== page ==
Saturday, November 12, 2011

Muscle Firepower : And optimal recovery by Jerry Brainum

An often repeated rule in bodybuilding is that you should rest a muscle group at least 48 hours between workouts. Training a muscle every day will lead to zero progress, since you never let the muscle recover. The recovery process involves a variety of reactions in the body, including complete muscle protein synthesis, without which there is no progress. Studies show that muscle protein synthesis peaks at the 48-hour mark following a weight workout. Replenishing the body’s store of glycogen—which powers bodybuilding workouts and is required for full muscle repair after training—also takes at least 48 hours.

   Based on those observations, it would make sense for you to rest at least 48 hours between workouts, but empirical evidence shows that 48 hours may not be enough. That’s particularly true if you’re over 40 or aren’t taking any anabolic drugs, which dramatically increase workout recovery.

   In a study presented at the 2004 meeting of the National Strength and Conditioning Association, researchers from the University of Alabama examined just how long it takes to recover from a weight-training workout. Fifteen men and 15 women were tested for strength recovery at 48, 72 and 96 hours after a weight workout consisting of three sets of eight repetitions done with weights equal to 65 percent of one-rep maximum in the bench press and leg press.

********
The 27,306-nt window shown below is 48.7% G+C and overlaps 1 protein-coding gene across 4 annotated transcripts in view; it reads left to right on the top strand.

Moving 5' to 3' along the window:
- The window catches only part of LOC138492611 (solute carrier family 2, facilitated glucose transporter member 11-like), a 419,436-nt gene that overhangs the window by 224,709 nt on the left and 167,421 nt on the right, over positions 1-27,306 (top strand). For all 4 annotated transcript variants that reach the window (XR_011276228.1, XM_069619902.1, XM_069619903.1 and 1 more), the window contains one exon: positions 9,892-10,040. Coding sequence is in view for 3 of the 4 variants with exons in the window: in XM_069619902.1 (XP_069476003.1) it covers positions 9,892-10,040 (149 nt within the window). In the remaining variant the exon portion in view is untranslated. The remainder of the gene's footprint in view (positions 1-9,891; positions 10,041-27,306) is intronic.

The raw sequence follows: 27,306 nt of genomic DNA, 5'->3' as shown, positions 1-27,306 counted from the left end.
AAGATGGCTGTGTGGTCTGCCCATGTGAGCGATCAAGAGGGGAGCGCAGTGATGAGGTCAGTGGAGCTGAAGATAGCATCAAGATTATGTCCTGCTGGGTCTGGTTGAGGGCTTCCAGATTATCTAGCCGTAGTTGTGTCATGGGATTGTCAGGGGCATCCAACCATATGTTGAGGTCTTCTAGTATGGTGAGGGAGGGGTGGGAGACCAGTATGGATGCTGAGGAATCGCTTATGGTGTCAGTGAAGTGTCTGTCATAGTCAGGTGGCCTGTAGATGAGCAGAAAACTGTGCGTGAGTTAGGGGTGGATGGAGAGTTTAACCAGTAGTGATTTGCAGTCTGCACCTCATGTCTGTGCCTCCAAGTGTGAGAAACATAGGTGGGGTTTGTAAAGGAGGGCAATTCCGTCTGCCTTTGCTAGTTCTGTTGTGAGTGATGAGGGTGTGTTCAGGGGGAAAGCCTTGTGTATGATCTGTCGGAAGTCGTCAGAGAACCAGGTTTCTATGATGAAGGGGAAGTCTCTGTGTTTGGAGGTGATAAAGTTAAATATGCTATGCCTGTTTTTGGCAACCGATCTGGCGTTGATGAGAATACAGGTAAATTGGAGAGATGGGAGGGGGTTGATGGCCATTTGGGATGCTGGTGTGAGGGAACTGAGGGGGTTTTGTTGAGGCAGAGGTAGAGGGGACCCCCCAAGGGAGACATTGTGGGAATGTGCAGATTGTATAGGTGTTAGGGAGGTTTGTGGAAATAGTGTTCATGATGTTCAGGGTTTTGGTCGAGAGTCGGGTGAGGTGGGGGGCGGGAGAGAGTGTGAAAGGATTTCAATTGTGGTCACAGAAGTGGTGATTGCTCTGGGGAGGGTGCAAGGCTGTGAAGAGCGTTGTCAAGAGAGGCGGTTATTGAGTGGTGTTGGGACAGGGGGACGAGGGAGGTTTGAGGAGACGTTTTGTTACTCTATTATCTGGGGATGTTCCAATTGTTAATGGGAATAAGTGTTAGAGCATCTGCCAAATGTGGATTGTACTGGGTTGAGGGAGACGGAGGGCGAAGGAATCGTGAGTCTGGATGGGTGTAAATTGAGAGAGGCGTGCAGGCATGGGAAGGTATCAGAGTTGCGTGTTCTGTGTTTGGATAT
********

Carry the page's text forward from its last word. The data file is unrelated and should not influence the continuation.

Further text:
Analysis showed that 66.7 percent of the male subjects needed 96 hours for full recovery on the leg press. In contrast, 93.3 percent of the men showed full recovery on the bench press after 72 hours. As for the female study subjects, 66.7 percent recovered on the bench press after 72 hours, while only 46.7 percent showed full recovery on the leg press at the 96-hour mark.

   The study underscores the long-held notion that it takes the legs longer than the upper body to recover from workouts. The study also showed that you need at least 72 hours of rest between workouts for the same muscle in upper-body exercises and at least 96 hours for training the legs. Keep in mind that muscles don’t grow and get stronger during workouts; they grow during rest.

©,2011 Jerry Brainum.Any reprinting in any type of media, including electronic and foreign is expressly prohibited.

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The Applied Ergogenics blog is a collection of articles written and published by Jerry Brainum over the past 20 years. These articles have appeared in Muscle and Fitness, Ironman, and other magazines. Many of the posts on the blog are original articles, having appeared here for the first time. For Jerry’s most recent articles, which are far more in depth than anything that appears on this blog site, please subscribe to his Applied Metabolics Newsletter, at This newsletter, which is more correctly referred to as a monthly e-book, since its average length is 35 to 40 pages, contains the latest findings about nutrition, exercise science, fat-loss, anti-aging, ergogenic aids, food supplements, and other topics. For 33 cents a day you get the benefit of Jerry’s 53 years of writing and intense study of all matters pertaining to fitness,health, bodybuilding, and disease prevention.


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